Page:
“People don’t realize how incredibly easy it is to collect and share information in cyberspace,” says Steve Santorelli, a former detective with Scotland Yard’s computer crime unit and now a director at Chicago-based Team Cymru, a group of nonprofit researchers who investigate some of the most notorious criminal gangs on the Internet.
“Even encrypted websites are not always safe,” Santorelli warns, noting that with the proliferation of spyware, key loggers, malware and password-cracking software, no one should expect privacy on the Internet.
Internet miscreants can easily mask themselves to access your social network profile, Santorelli adds. “If you add someone as a friend, how sure are you that person is who they claim to be? What stops someone from going onto Facebook or any of the social networking sites and creating an account to impersonate another individual?” [See also, “Scam Alert: False Friends on Facebook.”]
Caroline Fredrickson, a former director of the American Civil Liberties Union’s Washington legislative office, which lobbies Congress on a host of privacy issues, is concerned about users’ willingness to share so much about themselves in cyberspace. It’s only a matter of time, she says, before our Internet identities clash with our real identities.
North American courts are sending out a strong signal that there’s no such thing as privacy on the Web. What you post can be used as evidence. Much like a modern-day Twilight Zone episode, a strange phenomenon seems to be unfolding where a digital profile is more readily believed than the physical person.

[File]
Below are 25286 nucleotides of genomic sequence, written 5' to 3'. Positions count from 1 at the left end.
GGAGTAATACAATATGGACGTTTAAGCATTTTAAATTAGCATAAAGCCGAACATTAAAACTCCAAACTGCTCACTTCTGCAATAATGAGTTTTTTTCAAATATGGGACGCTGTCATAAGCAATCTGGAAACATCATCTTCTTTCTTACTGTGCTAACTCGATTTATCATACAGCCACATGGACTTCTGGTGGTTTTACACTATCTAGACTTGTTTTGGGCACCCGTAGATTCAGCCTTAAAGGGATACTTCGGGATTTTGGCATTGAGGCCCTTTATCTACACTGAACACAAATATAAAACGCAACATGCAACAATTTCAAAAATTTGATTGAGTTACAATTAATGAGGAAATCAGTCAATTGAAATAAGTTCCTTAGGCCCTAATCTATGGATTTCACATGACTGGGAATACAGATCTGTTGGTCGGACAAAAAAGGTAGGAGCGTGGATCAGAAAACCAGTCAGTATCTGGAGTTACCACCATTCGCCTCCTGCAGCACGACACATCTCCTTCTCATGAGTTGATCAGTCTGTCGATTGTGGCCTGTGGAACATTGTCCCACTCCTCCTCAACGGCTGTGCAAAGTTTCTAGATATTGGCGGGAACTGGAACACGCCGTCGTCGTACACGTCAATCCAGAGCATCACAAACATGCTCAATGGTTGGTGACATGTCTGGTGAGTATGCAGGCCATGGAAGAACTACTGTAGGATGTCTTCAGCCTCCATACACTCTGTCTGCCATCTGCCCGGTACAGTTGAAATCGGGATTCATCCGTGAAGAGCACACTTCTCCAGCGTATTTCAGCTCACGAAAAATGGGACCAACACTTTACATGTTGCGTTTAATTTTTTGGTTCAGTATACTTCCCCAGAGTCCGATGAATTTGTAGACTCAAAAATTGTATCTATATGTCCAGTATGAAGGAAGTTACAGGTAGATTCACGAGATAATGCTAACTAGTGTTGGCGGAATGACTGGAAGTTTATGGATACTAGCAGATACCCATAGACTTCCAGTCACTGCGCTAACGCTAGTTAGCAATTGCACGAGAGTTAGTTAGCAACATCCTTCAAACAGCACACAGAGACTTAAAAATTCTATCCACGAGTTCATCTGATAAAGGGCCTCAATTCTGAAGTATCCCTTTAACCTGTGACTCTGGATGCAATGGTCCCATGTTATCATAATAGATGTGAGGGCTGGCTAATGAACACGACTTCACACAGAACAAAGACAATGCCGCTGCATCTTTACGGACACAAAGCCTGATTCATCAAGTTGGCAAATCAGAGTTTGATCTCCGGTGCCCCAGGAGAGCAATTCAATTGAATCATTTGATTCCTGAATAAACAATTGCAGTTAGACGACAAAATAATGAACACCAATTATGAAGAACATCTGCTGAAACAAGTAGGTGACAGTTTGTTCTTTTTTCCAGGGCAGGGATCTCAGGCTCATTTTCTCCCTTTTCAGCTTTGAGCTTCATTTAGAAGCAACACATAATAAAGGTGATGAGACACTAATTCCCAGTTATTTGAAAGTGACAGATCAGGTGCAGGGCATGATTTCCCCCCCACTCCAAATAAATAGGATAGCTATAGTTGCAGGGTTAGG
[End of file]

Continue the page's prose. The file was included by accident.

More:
New York police officer Vaughan Ettienne found out the hard way when he was the key witness in a recent trial. The accused, an ex-convict, was spotted on a stolen motorcycle weaving through traffic and chased down by Ettienne and his partner. The ex-con was further charged with possessing a loaded gun and a bag of ammunition.
The defendant claimed that the two cops beat him then planted the gun to explain his three broken ribs. His defense lawyer attempted to discredit Ettienne’s credibility by citing his content on MySpace and Facebook. His postings refer to his “devious” mood the day before the arrest and to watching the Denzel Washington movie Training Day a few weeks before that “to brush up on proper police procedure.” The problem for Ettienne and the prosecutor was that Washington plays the role of a rogue detective whose methods of enforcing the law are questionable, if not corrupt.
The defendant, already on parole for a burglary conviction, was acquitted of the more serious charges related to the gun possession and convicted of a misdemeanor for resisting arrest.
In an interview with the New York Times, Ettienne dismissed his online musings as “locker room” bravado. As he put it, “You have your online persona, and you have what you actually do on the street.”